It is very interesting to note that Greta herself does not realise this: during Samuel’s altercation with the journalist, he:
‘wishes that Greta would turn around and give the reporter one of her death glares, but she just walked next to him, hands in her pockets’. (p.203)
This, taken together with Greta’s admonition to Samuel after he has recommended that the journalist should ‘Go fuck a cactus’ (I must remember that one!) makes it clear that, for all her iconoclasm, there are things which Greta simply doesn’t get. It is greatly to Ramsey Hootman’s credit that she has noticed it herself, not to mention having portrayed it in such a skilful and assured way.
Samuel’s complex attitude towards his impairment is also accounted for by the reaction of his father towards it. Cooke senior clearly hoped that both his sons would become successful baseball players, but Samuel’s impairment meant that this would not happen. Samuel’s spina bifida was undiagnosed until he began experiencing complications at the age of twelve, and became quite impaired very suddenly. As Samuel tells Greta:
‘The only reason I can walk is because my father – my father – mocked me for using a wheelchair. Told me I was weak, and an embarrassment to myself and my family, and fuck if that isn’t all I can think when anyone sees me in that thing’. (Pp.222-223)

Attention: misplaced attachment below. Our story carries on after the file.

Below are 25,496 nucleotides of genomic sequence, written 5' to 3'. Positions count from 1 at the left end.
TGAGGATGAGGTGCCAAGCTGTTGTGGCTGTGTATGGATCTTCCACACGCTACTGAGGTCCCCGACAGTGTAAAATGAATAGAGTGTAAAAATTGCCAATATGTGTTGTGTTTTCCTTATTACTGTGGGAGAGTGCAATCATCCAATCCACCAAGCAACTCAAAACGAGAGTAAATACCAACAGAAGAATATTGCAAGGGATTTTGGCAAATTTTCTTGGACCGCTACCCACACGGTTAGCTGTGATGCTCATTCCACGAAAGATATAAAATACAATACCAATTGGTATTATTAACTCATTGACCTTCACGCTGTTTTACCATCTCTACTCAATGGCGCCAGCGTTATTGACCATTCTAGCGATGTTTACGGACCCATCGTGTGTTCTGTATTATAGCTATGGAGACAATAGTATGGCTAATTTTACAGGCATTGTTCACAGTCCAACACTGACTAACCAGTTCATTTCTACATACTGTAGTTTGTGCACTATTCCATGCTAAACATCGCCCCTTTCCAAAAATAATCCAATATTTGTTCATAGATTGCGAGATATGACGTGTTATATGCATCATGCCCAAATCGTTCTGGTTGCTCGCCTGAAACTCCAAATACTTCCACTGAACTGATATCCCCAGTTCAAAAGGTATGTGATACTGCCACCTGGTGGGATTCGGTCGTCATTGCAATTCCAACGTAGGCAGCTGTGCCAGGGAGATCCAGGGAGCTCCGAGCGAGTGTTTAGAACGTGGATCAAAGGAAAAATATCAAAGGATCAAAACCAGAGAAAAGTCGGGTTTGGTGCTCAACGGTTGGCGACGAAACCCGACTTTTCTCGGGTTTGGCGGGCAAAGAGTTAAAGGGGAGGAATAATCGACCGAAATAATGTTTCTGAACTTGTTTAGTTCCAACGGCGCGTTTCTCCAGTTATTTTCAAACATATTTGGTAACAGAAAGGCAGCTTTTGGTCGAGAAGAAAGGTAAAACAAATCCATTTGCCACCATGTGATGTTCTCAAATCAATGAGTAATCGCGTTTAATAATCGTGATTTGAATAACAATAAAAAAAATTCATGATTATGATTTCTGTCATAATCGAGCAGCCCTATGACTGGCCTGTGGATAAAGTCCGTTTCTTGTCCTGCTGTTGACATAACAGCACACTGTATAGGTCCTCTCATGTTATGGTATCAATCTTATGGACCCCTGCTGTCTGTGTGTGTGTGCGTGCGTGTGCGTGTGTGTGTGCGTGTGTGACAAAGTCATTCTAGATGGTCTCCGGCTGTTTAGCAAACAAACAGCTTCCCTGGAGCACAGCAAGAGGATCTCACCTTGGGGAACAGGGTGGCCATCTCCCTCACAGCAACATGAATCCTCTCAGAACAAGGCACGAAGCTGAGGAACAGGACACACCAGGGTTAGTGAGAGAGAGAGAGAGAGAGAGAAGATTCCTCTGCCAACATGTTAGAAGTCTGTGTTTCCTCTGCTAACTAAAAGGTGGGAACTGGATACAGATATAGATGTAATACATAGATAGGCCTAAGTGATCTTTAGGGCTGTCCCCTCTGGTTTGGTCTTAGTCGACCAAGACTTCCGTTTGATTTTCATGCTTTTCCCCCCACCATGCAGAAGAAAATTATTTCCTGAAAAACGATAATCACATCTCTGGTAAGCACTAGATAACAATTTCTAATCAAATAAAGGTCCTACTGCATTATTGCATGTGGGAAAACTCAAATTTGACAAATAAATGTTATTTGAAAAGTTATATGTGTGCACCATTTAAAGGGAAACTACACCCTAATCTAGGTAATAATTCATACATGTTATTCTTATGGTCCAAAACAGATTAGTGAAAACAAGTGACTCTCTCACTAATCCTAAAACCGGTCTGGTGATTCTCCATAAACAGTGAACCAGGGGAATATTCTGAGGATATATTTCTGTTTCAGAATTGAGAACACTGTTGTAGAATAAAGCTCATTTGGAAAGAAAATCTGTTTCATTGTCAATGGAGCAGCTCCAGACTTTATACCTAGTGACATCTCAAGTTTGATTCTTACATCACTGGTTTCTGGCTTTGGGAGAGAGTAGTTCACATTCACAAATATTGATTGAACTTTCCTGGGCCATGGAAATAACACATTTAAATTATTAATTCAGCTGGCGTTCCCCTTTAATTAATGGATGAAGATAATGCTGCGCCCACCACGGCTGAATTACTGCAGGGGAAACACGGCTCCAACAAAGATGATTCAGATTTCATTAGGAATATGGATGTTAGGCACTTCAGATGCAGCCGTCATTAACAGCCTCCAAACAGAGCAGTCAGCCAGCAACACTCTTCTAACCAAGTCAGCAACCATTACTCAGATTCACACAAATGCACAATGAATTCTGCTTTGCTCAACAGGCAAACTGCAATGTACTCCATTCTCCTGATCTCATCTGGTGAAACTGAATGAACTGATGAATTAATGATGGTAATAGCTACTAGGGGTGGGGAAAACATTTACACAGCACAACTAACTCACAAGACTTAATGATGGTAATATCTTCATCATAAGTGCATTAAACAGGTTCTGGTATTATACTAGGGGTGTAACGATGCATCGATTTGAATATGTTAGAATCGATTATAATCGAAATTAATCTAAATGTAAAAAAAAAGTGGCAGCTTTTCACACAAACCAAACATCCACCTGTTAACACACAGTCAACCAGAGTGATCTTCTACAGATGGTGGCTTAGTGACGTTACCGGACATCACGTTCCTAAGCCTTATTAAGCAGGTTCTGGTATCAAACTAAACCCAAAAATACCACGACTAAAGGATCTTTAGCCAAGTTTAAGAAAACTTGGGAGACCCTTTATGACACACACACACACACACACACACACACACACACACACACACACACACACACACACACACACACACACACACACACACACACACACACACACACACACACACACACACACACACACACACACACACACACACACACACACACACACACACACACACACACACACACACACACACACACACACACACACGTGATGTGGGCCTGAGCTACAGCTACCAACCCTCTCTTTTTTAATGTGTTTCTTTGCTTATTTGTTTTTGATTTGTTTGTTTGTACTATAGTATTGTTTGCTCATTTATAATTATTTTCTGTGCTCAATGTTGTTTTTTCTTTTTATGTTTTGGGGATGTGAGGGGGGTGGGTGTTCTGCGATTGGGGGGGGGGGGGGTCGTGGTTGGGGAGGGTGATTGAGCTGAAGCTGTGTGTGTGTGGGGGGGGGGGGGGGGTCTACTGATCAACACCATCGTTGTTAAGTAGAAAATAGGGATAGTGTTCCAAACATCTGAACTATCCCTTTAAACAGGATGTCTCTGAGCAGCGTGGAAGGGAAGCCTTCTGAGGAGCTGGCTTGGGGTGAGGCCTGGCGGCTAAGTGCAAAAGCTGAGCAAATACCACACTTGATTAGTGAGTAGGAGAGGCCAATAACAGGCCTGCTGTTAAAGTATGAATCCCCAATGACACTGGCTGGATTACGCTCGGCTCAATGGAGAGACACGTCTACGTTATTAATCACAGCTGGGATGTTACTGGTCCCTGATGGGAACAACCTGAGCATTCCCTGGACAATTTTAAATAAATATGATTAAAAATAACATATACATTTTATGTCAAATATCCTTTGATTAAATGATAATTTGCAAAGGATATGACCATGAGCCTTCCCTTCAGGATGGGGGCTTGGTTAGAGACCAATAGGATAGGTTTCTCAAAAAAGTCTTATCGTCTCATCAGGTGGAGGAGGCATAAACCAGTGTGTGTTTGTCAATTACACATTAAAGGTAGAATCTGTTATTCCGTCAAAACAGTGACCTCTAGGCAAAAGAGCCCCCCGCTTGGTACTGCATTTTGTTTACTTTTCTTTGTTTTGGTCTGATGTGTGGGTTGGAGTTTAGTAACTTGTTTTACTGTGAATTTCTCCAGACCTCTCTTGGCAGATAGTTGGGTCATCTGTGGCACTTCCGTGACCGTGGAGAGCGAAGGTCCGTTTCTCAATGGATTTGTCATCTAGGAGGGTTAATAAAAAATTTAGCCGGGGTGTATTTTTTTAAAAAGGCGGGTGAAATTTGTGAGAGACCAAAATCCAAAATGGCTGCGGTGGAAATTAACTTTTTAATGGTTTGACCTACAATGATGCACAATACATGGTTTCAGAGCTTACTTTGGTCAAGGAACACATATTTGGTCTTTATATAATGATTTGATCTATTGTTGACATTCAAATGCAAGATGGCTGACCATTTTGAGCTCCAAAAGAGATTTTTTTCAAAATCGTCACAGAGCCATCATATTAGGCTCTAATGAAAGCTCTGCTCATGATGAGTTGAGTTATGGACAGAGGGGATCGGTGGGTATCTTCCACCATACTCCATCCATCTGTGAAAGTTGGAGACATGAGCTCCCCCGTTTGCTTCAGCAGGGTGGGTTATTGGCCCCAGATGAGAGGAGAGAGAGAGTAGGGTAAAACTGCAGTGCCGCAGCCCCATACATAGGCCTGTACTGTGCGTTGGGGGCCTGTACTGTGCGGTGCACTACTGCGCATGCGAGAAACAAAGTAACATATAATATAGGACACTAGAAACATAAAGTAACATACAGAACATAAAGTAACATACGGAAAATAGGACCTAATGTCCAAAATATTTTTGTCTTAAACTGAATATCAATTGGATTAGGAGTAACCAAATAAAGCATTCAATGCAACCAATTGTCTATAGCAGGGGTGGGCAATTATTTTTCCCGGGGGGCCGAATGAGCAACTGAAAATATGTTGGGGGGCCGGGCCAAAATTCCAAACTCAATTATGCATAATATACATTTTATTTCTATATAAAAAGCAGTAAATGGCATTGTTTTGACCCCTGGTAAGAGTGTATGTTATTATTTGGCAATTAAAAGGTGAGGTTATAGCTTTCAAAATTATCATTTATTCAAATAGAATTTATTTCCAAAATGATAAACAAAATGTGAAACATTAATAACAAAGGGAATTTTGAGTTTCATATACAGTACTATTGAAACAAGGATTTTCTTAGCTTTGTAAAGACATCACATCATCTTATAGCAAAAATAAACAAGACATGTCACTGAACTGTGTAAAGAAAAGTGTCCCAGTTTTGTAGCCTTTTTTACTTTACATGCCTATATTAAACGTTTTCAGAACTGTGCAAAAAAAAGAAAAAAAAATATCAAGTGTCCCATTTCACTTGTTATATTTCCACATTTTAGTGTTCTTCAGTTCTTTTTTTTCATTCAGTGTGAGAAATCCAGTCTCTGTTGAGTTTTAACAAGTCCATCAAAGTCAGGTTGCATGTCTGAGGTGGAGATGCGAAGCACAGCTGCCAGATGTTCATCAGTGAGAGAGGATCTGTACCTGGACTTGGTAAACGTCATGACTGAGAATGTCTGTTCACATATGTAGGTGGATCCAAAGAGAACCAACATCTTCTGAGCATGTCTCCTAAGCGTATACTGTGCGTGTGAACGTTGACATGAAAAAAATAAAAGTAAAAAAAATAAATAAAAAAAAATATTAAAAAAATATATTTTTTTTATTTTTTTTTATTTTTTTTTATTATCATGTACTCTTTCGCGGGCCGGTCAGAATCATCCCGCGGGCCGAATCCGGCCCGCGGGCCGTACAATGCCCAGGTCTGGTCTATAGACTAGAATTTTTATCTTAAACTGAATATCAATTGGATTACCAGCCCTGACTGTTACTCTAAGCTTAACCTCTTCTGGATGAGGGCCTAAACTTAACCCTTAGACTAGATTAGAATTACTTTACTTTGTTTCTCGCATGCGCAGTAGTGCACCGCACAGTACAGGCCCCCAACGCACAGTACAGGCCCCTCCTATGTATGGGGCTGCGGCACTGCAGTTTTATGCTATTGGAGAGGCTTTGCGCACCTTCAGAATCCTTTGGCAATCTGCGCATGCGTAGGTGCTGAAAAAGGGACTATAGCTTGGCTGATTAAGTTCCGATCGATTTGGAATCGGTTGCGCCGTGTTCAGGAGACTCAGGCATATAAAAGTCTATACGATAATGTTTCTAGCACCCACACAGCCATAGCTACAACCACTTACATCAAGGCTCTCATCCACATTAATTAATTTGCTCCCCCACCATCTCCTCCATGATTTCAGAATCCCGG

Here, Samuel is exhibiting what is known as internalised oppression, which is when people from a minority group start believing the selfish and ignorant things that others say to them. It is clear that Samuel’s father’s words form part of an abusive pattern of behaviour towards his son, for at other points in the novel, Samuel recalls being beaten up by his father, and being subjected to snide remarks such as about having ‘Got what he wanted’ when he is taken to hospital.
I mentioned the equivalence that Hootman draws between Greta’s emotional damage, and Samuel’s physical impairment, and this is something, which I found unsatisfactory about the novel. Not so much the fact of the parallel being drawn, but because, though the book may be ground-breaking in its portrayal of a physically impaired character having a sexual relationship, Greta seemed far more like Samuel’s ‘carer’ than a romantic partner. Towards the beginning of their acquaintance, she tells him that ‘Kinesiology was my BS’ (p.67)
Whilst this is ideal knowledge for a gym coach to possess, it must be rather depressing to discover that the person with whom one intends to embark upon a romantic relationship seems to view one as an interesting physiological specimen.
In addition, I lost count of the number of times Greta tucks Samuel’s crutches away for him. The fact that it is Greta who persuades Samuel to ditch his indwelling catheter in favour of the Mitrofanoff Procedure does have echoes of the phenomenon described by Jenny Morris in her 1993 book Pride Against Prejudice: Transforming Attitudes Towards Disability, whereby disabled characters in literature only reach their potential thanks to the intervention of a benevolent non-disabled character.
This makes disability an individual, rather than a societal issue, and I do feel that, if Courting Greta had been about Samuel Cooke’s relationship with another disabled person (such as the allegedly ‘desperate’ wheelchair-user referred to early in the novel), it would have been far more ground-breaking, both for Samuel and for the reader.
However, this is only Ramsey Hootman’s first novel, and she has plenty of time to explore disability in greater detail in other novels, of which I hope there will be many.
Courting Greta by Ramsey Hootman is published by Simon and Shuster.